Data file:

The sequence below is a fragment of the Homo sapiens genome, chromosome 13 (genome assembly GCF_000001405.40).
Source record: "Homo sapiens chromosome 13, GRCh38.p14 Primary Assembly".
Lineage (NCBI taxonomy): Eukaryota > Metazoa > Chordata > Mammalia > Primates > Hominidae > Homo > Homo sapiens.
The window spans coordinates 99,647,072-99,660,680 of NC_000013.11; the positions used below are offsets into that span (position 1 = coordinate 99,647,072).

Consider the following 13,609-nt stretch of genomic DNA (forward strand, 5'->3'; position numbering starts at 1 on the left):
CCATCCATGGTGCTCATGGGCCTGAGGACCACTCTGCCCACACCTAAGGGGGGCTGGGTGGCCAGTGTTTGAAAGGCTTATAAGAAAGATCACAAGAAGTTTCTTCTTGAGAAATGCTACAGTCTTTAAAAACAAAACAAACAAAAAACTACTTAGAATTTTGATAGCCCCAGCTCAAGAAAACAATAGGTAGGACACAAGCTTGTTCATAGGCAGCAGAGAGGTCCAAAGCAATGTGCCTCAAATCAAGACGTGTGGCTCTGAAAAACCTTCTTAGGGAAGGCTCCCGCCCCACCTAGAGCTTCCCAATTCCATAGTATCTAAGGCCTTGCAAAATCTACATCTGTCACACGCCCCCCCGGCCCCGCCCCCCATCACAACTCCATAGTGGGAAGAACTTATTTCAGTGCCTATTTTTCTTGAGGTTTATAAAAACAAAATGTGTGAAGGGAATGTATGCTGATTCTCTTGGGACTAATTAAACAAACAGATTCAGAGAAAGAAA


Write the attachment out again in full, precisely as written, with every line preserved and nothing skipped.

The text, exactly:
The sequence below is a fragment of the Homo sapiens genome, chromosome 13 (genome assembly GCF_000001405.40).
Source record: "Homo sapiens chromosome 13, GRCh38.p14 Primary Assembly".
Lineage (NCBI taxonomy): Eukaryota > Metazoa > Chordata > Mammalia > Primates > Hominidae > Homo > Homo sapiens.
The window spans coordinates 99,647,072-99,660,680 of NC_000013.11; the positions used below are offsets into that span (position 1 = coordinate 99,647,072).

Consider the following 13,609-nt stretch of genomic DNA (forward strand, 5'->3'; position numbering starts at 1 on the left):
CCATCCATGGTGCTCATGGGCCTGAGGACCACTCTGCCCACACCTAAGGGGGGCTGGGTGGCCAGTGTTTGAAAGGCTTATAAGAAAGATCACAAGAAGTTTCTTCTTGAGAAATGCTACAGTCTTTAAAAACAAAACAAACAAAAAACTACTTAGAATTTTGATAGCCCCAGCTCAAGAAAACAATAGGTAGGACACAAGCTTGTTCATAGGCAGCAGAGAGGTCCAAAGCAATGTGCCTCAAATCAAGACGTGTGGCTCTGAAAAACCTTCTTAGGGAAGGCTCCCGCCCCACCTAGAGCTTCCCAATTCCATAGTATCTAAGGCCTTGCAAAATCTACATCTGTCACACGCCCCCCCGGCCCCGCCCCCCATCACAACTCCATAGTGGGAAGAACTTATTTCAGTGCCTATTTTTCTTGAGGTTTATAAAAACAAAATGTGTGAAGGGAATGTATGCTGATTCTCTTGGGACTAATTAAACAAACAGATTCAGAGAAAGAAA